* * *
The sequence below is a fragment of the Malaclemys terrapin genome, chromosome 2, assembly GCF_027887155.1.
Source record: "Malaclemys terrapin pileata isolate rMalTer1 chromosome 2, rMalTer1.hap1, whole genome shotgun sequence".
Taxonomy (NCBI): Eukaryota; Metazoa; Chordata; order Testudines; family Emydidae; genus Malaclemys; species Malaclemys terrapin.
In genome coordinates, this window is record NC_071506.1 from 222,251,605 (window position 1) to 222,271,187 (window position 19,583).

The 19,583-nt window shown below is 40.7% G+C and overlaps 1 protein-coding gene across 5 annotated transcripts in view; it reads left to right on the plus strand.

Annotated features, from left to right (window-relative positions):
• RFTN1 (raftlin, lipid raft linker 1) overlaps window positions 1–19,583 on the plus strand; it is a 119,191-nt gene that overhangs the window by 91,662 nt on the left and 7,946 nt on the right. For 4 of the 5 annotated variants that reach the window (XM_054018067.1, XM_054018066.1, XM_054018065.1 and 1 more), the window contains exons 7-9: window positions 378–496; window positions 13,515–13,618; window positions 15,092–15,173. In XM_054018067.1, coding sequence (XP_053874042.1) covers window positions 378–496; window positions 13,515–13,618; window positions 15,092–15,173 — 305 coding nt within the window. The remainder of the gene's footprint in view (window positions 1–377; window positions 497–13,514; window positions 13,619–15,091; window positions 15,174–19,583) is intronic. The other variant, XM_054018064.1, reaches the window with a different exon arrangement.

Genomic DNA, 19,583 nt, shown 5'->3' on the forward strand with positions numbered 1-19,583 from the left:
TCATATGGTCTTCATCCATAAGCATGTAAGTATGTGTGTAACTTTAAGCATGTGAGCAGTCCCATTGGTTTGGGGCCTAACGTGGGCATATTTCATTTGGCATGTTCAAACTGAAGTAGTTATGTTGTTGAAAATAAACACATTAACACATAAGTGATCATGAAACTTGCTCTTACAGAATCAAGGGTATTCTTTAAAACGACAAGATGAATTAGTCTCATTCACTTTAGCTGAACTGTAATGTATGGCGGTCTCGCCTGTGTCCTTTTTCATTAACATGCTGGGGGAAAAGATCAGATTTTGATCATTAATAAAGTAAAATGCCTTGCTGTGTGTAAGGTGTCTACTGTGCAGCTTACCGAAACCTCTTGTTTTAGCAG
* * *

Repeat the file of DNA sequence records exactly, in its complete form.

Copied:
The sequence below is a fragment of the Malaclemys terrapin genome, chromosome 2, assembly GCF_027887155.1.
Source record: "Malaclemys terrapin pileata isolate rMalTer1 chromosome 2, rMalTer1.hap1, whole genome shotgun sequence".
Taxonomy (NCBI): Eukaryota; Metazoa; Chordata; order Testudines; family Emydidae; genus Malaclemys; species Malaclemys terrapin.
In genome coordinates, this window is record NC_071506.1 from 222,251,605 (window position 1) to 222,271,187 (window position 19,583).

The 19,583-nt window shown below is 40.7% G+C and overlaps 1 protein-coding gene across 5 annotated transcripts in view; it reads left to right on the plus strand.

Annotated features, from left to right (window-relative positions):
• RFTN1 (raftlin, lipid raft linker 1) overlaps window positions 1–19,583 on the plus strand; it is a 119,191-nt gene that overhangs the window by 91,662 nt on the left and 7,946 nt on the right. For 4 of the 5 annotated variants that reach the window (XM_054018067.1, XM_054018066.1, XM_054018065.1 and 1 more), the window contains exons 7-9: window positions 378–496; window positions 13,515–13,618; window positions 15,092–15,173. In XM_054018067.1, coding sequence (XP_053874042.1) covers window positions 378–496; window positions 13,515–13,618; window positions 15,092–15,173 — 305 coding nt within the window. The remainder of the gene's footprint in view (window positions 1–377; window positions 497–13,514; window positions 13,619–15,091; window positions 15,174–19,583) is intronic. The other variant, XM_054018064.1, reaches the window with a different exon arrangement.

Genomic DNA, 19,583 nt, shown 5'->3' on the forward strand with positions numbered 1-19,583 from the left:
TCATATGGTCTTCATCCATAAGCATGTAAGTATGTGTGTAACTTTAAGCATGTGAGCAGTCCCATTGGTTTGGGGCCTAACGTGGGCATATTTCATTTGGCATGTTCAAACTGAAGTAGTTATGTTGTTGAAAATAAACACATTAACACATAAGTGATCATGAAACTTGCTCTTACAGAATCAAGGGTATTCTTTAAAACGACAAGATGAATTAGTCTCATTCACTTTAGCTGAACTGTAATGTATGGCGGTCTCGCCTGTGTCCTTTTTCATTAACATGCTGGGGGAAAAGATCAGATTTTGATCATTAATAAAGTAAAATGCCTTGCTGTGTGTAAGGTGTCTACTGTGCAGCTTACCGAAACCTCTTGTTTTAGCAG